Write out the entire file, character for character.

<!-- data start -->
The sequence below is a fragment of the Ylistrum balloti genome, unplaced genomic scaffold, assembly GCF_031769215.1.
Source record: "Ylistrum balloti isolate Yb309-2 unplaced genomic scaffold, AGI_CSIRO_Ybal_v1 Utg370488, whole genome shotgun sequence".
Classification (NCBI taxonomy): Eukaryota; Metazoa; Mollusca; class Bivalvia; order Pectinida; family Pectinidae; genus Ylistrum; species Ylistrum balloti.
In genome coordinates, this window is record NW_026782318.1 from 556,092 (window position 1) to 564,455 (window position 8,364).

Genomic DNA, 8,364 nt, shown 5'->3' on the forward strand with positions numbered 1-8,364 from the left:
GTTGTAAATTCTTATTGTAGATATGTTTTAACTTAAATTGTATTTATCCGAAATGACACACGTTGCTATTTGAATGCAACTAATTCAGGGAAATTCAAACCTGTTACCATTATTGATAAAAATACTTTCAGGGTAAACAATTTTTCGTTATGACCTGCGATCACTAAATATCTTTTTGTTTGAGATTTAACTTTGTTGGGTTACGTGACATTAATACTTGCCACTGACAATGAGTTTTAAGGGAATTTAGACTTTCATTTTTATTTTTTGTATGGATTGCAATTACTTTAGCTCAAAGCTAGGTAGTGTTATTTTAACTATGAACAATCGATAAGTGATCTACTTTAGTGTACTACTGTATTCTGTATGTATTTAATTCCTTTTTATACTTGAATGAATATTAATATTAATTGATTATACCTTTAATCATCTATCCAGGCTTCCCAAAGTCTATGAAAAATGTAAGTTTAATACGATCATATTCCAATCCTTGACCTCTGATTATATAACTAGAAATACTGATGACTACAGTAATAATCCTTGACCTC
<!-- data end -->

The sequence below is a fragment of the Ylistrum balloti genome, unplaced genomic scaffold, assembly GCF_031769215.1.
Source record: "Ylistrum balloti isolate Yb309-2 unplaced genomic scaffold, AGI_CSIRO_Ybal_v1 Utg370488, whole genome shotgun sequence".
Classification (NCBI taxonomy): Eukaryota; Metazoa; Mollusca; class Bivalvia; order Pectinida; family Pectinidae; genus Ylistrum; species Ylistrum balloti.
In genome coordinates, this window is record NW_026782318.1 from 556,092 (window position 1) to 564,455 (window position 8,364).

Genomic DNA, 8,364 nt, shown 5'->3' on the forward strand with positions numbered 1-8,364 from the left:
GTTGTAAATTCTTATTGTAGATATGTTTTAACTTAAATTGTATTTATCCGAAATGACACACGTTGCTATTTGAATGCAACTAATTCAGGGAAATTCAAACCTGTTACCATTATTGATAAAAATACTTTCAGGGTAAACAATTTTTCGTTATGACCTGCGATCACTAAATATCTTTTTGTTTGAGATTTAACTTTGTTGGGTTACGTGACATTAATACTTGCCACTGACAATGAGTTTTAAGGGAATTTAGACTTTCATTTTTATTTTTTGTATGGATTGCAATTACTTTAGCTCAAAGCTAGGTAGTGTTATTTTAACTATGAACAATCGATAAGTGATCTACTTTAGTGTACTACTGTATTCTGTATGTATTTAATTCCTTTTTATACTTGAATGAATATTAATATTAATTGATTATACCTTTAATCATCTATCCAGGCTTCCCAAAGTCTATGAAAAATGTAAGTTTAATACGATCATATTCCAATCCTTGACCTCTGATTATATAACTAGAAATACTGATGACTACAGTAATAATCCTTGACCTC